A woman walks a mountain road above Ka-Blain selling carrots from her farm. The women who buy, transport and resell the produce are called madam saras. This is how the produce of 700,000 Haitian farms reaches urban markets.
Two days after Hurricane Sandy, madam saras vie to buy the scant crops at an informal roadside market in Kajak. The lack of supply means madam saras will make less money to feed themselves and their families.
Madame Gerard, 56, with her husband at home in Ka-Blain. Gerard is a buyer and reseller of vegetables. In Haiti, informal trade accounts for 85 percent of the total economy. Women like Gerard drive 75 percent of that trade.
Madame Gerard with carrots she purchased from a farmer. Gerard buys vegetables in the morning and packs them for market in the afternoon, walking four hours a day. Unable to read or write, she’s putting six children through high school.
A rock skitters down a street in Kenscoff, washed by rain from Hurricane Sandy. The town is home to a large market. A new dormitory here gives market women from far away an alternative to sleeping on the ground.
Police prevent a crowd from pressing closer as Haitian Prime Minister Laurent Lamothe makes an appearance in Kenscoff after Hurricane Sandy. Lamothe distributed food through a government program called “Ede Pep.”
A young girl helps her mother bulk carrots in Durezin. Generations of Haitian girls have learned to buy and sell this way. It’s the only work most Haitian women can find.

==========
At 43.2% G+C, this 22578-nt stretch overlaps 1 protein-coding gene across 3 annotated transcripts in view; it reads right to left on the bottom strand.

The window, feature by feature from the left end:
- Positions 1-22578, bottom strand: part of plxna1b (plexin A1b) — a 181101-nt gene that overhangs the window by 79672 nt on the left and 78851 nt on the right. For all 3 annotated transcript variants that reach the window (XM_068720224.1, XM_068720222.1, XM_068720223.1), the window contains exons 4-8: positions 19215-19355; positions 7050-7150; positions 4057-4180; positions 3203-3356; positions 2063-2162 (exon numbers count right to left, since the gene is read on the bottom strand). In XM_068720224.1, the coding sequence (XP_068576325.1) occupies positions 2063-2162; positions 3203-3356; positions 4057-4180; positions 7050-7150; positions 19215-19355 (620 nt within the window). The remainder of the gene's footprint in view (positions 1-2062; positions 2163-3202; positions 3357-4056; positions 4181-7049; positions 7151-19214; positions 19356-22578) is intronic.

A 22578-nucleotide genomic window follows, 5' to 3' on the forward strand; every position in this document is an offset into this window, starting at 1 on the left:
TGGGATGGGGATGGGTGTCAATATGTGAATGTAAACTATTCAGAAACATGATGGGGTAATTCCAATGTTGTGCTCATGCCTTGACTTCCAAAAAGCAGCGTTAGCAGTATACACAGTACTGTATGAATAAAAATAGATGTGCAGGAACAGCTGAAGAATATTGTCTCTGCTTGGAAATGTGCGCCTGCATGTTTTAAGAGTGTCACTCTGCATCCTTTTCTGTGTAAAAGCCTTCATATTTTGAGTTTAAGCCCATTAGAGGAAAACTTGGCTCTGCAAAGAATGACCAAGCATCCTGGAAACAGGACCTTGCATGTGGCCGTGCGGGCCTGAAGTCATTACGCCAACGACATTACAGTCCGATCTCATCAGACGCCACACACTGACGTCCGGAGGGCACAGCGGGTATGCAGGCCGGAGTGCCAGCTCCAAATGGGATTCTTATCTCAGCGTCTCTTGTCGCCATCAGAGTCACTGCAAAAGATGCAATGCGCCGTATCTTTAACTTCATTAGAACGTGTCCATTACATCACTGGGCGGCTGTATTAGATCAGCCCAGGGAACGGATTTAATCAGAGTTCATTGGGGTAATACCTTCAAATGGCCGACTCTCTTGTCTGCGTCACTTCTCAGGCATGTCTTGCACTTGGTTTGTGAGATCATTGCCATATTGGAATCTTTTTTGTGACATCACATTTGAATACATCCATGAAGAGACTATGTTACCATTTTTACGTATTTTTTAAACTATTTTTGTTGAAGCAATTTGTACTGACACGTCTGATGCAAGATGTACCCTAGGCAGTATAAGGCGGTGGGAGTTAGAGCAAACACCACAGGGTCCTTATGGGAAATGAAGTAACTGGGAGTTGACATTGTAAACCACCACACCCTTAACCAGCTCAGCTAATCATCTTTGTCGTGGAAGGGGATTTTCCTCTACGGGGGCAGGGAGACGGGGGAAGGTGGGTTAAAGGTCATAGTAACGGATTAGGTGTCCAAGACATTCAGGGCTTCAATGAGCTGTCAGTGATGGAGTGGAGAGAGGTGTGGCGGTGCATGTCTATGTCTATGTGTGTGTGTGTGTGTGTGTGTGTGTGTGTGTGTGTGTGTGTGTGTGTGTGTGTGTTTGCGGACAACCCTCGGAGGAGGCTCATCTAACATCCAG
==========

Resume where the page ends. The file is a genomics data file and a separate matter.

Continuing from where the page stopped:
Men at a truck stop in Durezin load and transport goods to market. The madam saras pay them for this works, creating employment for other poor Haitians besides themselves.
A truck loaded with produce and women leaves Durezin for Port-au-Prince. Women often ride on the sacks atop the truck. In remote parts of Haiti, such a trip can last days and cost lives.
Women wait for their produce to be unloaded at Croix des Bossales market in Port-au-Prince. Most sleep on the sacks and start selling at first light. Robbery and rape are occupational hazards, according to the Haitian Ministry of Women’s Affairs.
Croix des Bossales market, the largest in Haiti, comes alive before dawn in Port-au-Prince.
First light comes to Croix des Bossales street market in Port-au-Prince. Market women shower, eat and set up their wares.
Sunlight illuminates the piles of refuse at Port-au-Prince’s Croix des Bossales. market. Most women sit on the ground to sell their wares.
Madame Davide, 33, sells vegetables for her mother, Madame Gerard, at Croix des Bossales market. Davide, who finished 10th grade and has three children, began selling when she was ten.
Ansapit in southern Haiti looks across an often-dry riverbed to the Dominican town of Pedernales. It is one of four major border crossing points between the countries, with a binational market located on the Dominican side.
A UN soldier mans the border crossing on the Pedernales side. Dominican soldiers have their own rules, however, one being that no Haitian products may enter. The rule violates trade agreements between the countries, but Haitian authorities have yet to challenge it.